Was the Supreme Court Blind To Nazi Persecution of Germany's Jews? | Opinion

In 1857, the Supreme Court issued its infamous decision in Dred Scott v. Sandford. Chief Justice Roger Taney's opinion pronounced as a matter of law that "the enslaved African race" could not ever qualify for United States citizenship. But before Taney issued his odious ruling, did America's Black population enjoy American citizenship? Incontestable history establishes that Black slaves—including those who fled to abolitionist states—were not United States citizens even prior to Taney's declaration.

The Jews living in Hitler's Germany in 1935 were destined for eradication—a fate that may then have seemed unimaginable. But government policies starting with Hitler's rise to power in 1933 had, by June 1935, stripped Germany's Jews of virtually all rights of citizenship. In September 1935, the Third Reich enacted the "Nuremberg Laws" that formally declared what every German already knew—that Jews no longer qualified as German citizens. Indisputable historical facts establish that months before the infamous Nuremberg edicts, Jews in Germany were denied citizens' rights that Aryans enjoyed.

The Supreme Court has just announced a decision that is blind to history. Three Jewish merchants living in Frankfurt in June 1935 sold a multi-million dollar medieval treasure (the "Welfenschatz") to agents of Hermann Goering (who then bestowed it on Hitler as a "surprise" gift) for less than one-third of its value. It is now displayed prominently as a nationally owned relic in a Berlin museum. In a decision issued on February 3, the United States Supreme Court shut the doors of American courts to two American citizens who, as heirs of the Jewish owners, claim that the sale was coerced. The Court agreed with Germany that Germany was only "taking...its own nationals' property"—governmental conduct not precluded by "the international law of expropriation."

Jews in Hitler's Germany were no more "nationals" of Germany than Dred Scott was a "citizen" of the United States even before he was formally juridically denied that status. Had the sale of the Welfenschatz been consummated in December 1935, rather than in June, the owners' legal statelessness would have converted the transaction into a violation of international law enforceable in an American court. Form has vanquished substance if the heirs' claim for compensation now depends on when the Nazis chose to embody in law what they had been already practicing for more than two years.

U.S. Supreme Court building on January 7
U.S. Supreme Court building on January 7, 2021 Robert Nickelsberg/Getty Images

The justices should have berated Germany, not rewarded it. Its conduct deserves the condemnation that Elijah the prophet addressed to King Ahab for rejoicing in Naboth's vineyard after Queen Jezebel arranged to have Naboth executed so that his property would escheat to the king: "Have you murdered and also inherited?" (Kings I: 21:19).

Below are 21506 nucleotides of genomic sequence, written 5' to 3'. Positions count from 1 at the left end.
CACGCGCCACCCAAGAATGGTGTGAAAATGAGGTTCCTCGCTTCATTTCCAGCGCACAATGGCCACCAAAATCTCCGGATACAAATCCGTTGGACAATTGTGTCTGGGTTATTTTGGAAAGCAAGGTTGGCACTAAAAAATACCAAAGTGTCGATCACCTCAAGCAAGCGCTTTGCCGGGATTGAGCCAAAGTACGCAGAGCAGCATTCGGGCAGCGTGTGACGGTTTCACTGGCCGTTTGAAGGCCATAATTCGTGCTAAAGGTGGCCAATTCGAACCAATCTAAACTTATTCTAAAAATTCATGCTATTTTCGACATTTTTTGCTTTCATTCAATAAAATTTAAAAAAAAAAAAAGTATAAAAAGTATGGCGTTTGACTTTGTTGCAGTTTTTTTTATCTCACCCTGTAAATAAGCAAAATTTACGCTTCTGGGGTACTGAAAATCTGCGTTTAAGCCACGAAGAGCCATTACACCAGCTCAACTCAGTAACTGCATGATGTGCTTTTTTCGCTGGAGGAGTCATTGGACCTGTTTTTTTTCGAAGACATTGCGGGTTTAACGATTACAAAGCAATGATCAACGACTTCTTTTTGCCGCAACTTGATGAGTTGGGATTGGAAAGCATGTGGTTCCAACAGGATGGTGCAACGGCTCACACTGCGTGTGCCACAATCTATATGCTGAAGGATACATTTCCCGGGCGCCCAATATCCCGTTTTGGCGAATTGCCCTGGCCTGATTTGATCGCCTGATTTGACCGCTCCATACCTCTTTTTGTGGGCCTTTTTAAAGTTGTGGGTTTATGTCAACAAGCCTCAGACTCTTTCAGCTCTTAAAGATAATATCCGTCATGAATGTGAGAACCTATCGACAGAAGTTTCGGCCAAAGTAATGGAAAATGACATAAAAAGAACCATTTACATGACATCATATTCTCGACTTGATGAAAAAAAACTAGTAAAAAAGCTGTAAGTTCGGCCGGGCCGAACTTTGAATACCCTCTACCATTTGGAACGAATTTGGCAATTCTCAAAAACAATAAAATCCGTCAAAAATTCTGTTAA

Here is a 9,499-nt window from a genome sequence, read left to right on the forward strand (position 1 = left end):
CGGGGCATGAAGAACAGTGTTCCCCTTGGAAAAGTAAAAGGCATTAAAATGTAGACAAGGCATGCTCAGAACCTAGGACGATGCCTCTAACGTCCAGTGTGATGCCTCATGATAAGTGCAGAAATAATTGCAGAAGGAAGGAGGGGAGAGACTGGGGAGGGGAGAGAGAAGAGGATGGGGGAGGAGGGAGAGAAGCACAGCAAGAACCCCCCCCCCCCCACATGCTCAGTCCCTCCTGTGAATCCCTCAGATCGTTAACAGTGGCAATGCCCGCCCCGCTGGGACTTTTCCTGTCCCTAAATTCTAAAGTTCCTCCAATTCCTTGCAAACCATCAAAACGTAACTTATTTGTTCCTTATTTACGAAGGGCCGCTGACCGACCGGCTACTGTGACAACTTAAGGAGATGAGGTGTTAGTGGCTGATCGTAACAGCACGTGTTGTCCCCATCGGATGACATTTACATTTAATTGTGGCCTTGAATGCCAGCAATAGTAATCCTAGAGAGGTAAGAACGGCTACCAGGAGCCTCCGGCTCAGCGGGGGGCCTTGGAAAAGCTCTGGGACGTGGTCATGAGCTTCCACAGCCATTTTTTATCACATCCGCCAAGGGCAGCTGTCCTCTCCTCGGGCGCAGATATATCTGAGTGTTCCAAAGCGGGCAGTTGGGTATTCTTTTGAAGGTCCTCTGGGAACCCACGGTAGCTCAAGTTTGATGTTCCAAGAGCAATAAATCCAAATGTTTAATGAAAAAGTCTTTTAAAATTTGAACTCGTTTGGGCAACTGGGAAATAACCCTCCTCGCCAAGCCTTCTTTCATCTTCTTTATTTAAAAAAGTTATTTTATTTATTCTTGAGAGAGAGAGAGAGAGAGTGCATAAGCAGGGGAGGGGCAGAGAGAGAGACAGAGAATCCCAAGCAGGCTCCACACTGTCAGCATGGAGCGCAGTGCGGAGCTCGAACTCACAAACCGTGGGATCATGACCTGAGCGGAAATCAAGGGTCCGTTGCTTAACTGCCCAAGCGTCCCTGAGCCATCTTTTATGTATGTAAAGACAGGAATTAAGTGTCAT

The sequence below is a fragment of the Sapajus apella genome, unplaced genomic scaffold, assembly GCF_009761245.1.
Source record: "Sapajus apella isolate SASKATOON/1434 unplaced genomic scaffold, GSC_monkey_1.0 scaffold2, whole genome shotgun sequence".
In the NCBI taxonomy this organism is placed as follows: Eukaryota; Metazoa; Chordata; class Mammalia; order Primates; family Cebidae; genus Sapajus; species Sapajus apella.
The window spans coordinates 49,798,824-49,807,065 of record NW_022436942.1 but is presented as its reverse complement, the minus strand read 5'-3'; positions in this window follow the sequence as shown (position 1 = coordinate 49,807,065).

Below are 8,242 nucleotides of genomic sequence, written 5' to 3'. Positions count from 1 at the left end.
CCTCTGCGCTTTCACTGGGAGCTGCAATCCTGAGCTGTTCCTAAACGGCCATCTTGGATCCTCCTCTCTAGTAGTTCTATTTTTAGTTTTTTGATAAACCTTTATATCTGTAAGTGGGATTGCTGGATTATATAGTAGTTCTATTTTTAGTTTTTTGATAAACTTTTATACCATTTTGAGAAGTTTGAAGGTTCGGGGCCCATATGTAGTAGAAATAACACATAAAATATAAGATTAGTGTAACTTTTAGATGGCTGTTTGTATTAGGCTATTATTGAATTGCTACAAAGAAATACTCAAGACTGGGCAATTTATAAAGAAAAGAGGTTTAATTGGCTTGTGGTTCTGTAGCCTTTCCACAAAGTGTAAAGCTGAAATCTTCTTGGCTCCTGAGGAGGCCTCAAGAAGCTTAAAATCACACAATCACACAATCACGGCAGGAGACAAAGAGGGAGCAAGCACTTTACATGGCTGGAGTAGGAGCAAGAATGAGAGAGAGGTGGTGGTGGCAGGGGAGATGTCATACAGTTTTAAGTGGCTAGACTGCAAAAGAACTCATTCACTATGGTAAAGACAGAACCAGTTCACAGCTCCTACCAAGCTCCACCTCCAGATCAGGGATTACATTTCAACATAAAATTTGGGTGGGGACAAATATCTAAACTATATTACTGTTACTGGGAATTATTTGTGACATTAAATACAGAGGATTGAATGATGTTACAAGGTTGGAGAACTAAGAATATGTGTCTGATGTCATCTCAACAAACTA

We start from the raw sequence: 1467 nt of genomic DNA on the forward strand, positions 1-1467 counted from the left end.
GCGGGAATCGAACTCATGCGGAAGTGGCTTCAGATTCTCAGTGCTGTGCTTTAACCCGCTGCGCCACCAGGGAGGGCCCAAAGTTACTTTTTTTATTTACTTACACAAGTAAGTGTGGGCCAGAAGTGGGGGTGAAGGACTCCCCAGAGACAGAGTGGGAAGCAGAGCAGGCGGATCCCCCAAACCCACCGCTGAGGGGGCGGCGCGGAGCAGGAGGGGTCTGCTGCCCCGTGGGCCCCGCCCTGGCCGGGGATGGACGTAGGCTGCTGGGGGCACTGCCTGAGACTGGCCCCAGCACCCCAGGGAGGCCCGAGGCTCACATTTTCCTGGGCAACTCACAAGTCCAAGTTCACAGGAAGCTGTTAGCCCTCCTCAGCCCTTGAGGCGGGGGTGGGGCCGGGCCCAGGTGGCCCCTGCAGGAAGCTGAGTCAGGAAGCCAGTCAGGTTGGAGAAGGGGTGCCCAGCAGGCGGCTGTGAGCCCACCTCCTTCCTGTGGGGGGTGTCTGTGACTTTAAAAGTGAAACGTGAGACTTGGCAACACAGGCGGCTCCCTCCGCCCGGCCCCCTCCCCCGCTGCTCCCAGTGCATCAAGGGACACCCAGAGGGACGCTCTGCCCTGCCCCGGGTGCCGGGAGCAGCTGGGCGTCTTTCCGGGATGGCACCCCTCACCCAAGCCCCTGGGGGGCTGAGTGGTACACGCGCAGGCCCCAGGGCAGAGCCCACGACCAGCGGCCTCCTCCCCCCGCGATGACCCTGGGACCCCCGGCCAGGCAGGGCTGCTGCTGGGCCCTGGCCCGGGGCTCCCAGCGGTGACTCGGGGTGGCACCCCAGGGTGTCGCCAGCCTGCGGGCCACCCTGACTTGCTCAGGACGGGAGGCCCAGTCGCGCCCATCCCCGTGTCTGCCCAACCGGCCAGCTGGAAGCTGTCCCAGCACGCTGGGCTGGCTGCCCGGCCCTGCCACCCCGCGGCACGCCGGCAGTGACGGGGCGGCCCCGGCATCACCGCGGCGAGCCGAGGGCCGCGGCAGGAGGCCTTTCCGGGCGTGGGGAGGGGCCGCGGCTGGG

Why did a unanimous Court issue such a benighted decision? If ever called on, the justices can explain their ruling. They addressed the only argument the heirs' lawyer made to the Supreme Court and to the lower courts (whose judges accepted it because they plainly sympathized with the request for delayed restitution)—that the purchase of the Welfenschatz was one phase of Germany's genocide of the Jewish people.

This legal claim stood little chance of prevailing in the Supreme Court because, as the Court found, it extends a foreign government's potential liability to "any human rights abuse"—far beyond what Congress intended in authorizing lawsuits in American courts against foreign sovereigns. The lawyer's choice also prompted the State and Justice Departments to join Germany and urge that the Court reject a construction of the Foreign Sovereign Immunities Act that would extend governmental liability so far that America might be held reciprocally liable for alleged "human rights abuse" in foreign courts. Germany also told the Supreme Court that the heirs had failed in the lower courts to press the claim that in 1935, Jews were no longer German "nationals." Germany argued that the heirs had thereby "forfeited" that legal contention.

Chief Justice John Roberts' opinion fortunately did not irrevocably doom the heirs' prospects. The opinion ends with a line that may salvage the heirs' lawsuit. The Court said that its ruling did not decide whether "the sale of the Welfenschatz is not subject to the domestic takings rule because [the sellers]...were not German nationals at the time of the transaction." The trial court, said the chief justice, should decide that issue as well as the question of "whether [the claim]...was adequately preserved below."

Justice has been delayed, but hopefully it has not been finally denied.

Nathan Lewin is a Washington lawyer with a Supreme Court practice who has taught at Columbia, Harvard, Georgetown and the University of Chicago Law Schools. He drafted and filed an amicus curiae brief in Federal Republic of Germany v. Philipp.

The views expressed in this article are the writer's own.